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The STAR method is a great way to bring relevance to the examples you give, explaining to an employer why you're a great fit. Find out how to use it and when in this article.
Tech Talent Engine
If you’re the type of person that struggles to stay on topic, you’re not alone.
Everyone has experienced the same panic in an interview. As you find yourself rambling through the topics, you’ve lost track of your words. By this point, you’ve lost all confidence in your abilities.
Whether preparing for an interview or writing your cover letter or CV, the STAR method is one way to introduce structure to your answer and give key examples.
It’s the best way to bring relevance and validity to the examples you give, proving your worth to an employer.
The STAR method translates to a situation, task, action and result:
Using this structure allows you to explain the impact your decision-making had on a certain project or situation. This shows an employer your level of expertise and how valuable you are to an organisation.
You might be thinking, when will I need to use this method? Well, the STAR method can be used in any situation, whether work-related or personal, including:
Some of these ques can come in the format of ‘tell me a time when’, ‘what do you do when’, ‘give me an example’ or ‘describe a situation’.
Before answering the question, put yourself in the shoes of the other person. What information are they trying to find out and why?
Once you can understand the purpose of the question they are asking, it will allow you to tailor your answer to succeed.
For example, an employer might ask about your responsibilities at a previous company. In this format, you should tailor your answer to suit the job vacancy they are advertising.
It could be that they are looking for an IT Support Technician that is competent in providing support across a range of devices, including PCs, Macs, Laptops, Printers and AV equipment.
Using the STAR method, you can bring relevance to your answer by identifying the key situations you were involved in and how your expertise in IT support impacted the company.
This helps to explain your level of competence, demonstrating your key areas of expertise to an employer.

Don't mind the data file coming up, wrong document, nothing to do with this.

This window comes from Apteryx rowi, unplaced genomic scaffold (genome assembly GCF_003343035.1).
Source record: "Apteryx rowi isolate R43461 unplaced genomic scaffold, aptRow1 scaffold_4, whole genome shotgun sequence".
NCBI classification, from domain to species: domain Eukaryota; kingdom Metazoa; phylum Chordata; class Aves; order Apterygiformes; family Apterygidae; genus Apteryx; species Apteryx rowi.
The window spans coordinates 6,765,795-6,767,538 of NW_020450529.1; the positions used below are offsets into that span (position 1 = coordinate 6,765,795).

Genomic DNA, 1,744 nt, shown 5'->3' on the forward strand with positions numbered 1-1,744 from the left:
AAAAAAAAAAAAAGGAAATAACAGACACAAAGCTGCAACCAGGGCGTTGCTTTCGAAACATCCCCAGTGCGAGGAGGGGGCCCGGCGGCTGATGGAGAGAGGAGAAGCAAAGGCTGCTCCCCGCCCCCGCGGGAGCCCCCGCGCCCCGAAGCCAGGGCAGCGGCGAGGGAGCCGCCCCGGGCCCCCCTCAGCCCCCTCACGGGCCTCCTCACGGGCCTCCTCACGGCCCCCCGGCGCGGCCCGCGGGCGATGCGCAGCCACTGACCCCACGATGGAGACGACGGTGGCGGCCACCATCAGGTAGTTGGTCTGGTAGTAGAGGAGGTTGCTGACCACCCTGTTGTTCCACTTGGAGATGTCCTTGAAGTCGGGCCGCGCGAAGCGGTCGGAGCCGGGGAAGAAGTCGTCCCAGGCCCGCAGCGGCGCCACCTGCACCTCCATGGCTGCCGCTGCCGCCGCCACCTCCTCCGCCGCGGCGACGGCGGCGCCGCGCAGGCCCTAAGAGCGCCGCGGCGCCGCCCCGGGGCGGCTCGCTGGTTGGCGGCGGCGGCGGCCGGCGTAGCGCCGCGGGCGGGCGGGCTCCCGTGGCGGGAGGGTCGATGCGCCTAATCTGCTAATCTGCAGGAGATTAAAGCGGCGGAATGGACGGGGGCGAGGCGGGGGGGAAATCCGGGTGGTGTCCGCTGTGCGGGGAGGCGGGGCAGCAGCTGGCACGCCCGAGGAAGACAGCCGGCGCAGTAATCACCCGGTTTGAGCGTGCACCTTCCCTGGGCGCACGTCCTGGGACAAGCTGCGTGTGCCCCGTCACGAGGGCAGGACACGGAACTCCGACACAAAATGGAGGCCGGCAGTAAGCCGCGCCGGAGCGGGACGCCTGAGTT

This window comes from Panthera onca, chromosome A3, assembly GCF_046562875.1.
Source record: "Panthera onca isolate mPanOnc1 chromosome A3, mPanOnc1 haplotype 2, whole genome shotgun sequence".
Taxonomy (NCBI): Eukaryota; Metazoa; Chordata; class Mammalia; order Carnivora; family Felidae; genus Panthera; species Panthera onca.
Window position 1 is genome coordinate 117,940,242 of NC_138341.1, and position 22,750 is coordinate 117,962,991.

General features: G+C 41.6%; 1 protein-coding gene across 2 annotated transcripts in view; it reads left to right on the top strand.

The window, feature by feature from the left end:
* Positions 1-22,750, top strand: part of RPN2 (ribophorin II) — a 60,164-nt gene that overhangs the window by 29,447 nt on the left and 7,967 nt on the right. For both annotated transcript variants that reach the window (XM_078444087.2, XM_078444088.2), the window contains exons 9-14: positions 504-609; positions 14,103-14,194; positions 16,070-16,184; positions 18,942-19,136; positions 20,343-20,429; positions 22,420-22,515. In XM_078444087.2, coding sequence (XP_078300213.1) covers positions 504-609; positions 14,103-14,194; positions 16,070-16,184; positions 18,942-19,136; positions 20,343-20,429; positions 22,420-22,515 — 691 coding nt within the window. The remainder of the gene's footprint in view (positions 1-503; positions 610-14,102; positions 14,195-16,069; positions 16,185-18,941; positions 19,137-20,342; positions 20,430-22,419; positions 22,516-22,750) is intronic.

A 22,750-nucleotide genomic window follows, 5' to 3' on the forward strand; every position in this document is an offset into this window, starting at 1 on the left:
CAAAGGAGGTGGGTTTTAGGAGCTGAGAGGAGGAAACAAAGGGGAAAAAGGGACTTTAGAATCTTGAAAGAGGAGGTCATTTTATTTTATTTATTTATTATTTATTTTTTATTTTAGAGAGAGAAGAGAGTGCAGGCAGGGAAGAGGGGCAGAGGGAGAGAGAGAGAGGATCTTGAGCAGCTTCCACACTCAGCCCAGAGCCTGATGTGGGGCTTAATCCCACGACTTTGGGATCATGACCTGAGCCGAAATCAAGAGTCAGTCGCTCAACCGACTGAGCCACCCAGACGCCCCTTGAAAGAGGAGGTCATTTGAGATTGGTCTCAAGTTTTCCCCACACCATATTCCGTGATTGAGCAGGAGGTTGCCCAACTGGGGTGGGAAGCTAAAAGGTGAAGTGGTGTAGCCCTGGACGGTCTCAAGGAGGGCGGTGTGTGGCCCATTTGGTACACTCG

Now that we’ve talked about what the STAR method is and the types of situations it can be used for, let’s talk through how to use it.
1. Set the scene
The first step is to explain the situation clearly. Assume that the other person has no idea what you are talking about.
The goal is to paint a picture of the type of situation you were in. For example, in a CV this could include explaining more about your previous role as a Software Developer.
“At Dell, I was recruited as a junior Software Developer to support the Software Developer Manager.”
2. Explain the task
It’s time to highlight the task and explain more about your core involvement. This is your opportunity to give context to the situation.
“My core responsibilities included designing and developing microservices using C#, .NET, Entity Framework Core and RabbitMQ.”
3. What action did you take?
Now that you’ve explained more about what you do, let’s explain the steps you took to achieve success.
“To fulfil this responsibility, I used debugging tools and techniques to identify and resolve issues. A strong part of this role involved communication. This involved regularly asking for feedback and guidance to further improve my skills and knowledge.”
4. Outline the result
Finally, you can explain what the result was after these steps and how it made a difference.
“As a result of being often thrown in the deep end at Dell, I have developed a key understanding of software development methodologies and best practices.”
If you’re writing a CV, this could mean pulling an example of your core responsibilities in a previous role. For example,
This example is short and concise but uses numbers to provide validity to these statements. If possible, it’s a good idea to use figures to further explain your point.
Now that you’ve read more about the STAR method and how to use it, hopefully, you should be feeling more confident in your own abilities.
If you have an interview soon, remember, to give yourself enough time to prepare and practice. It’s not essential to use the STAR method, but it will help to keep you on track, providing key examples of your level of competence.
For more advice, help and assistance, simply register to sign up to Tech Talent Engine today to find out how we can help.
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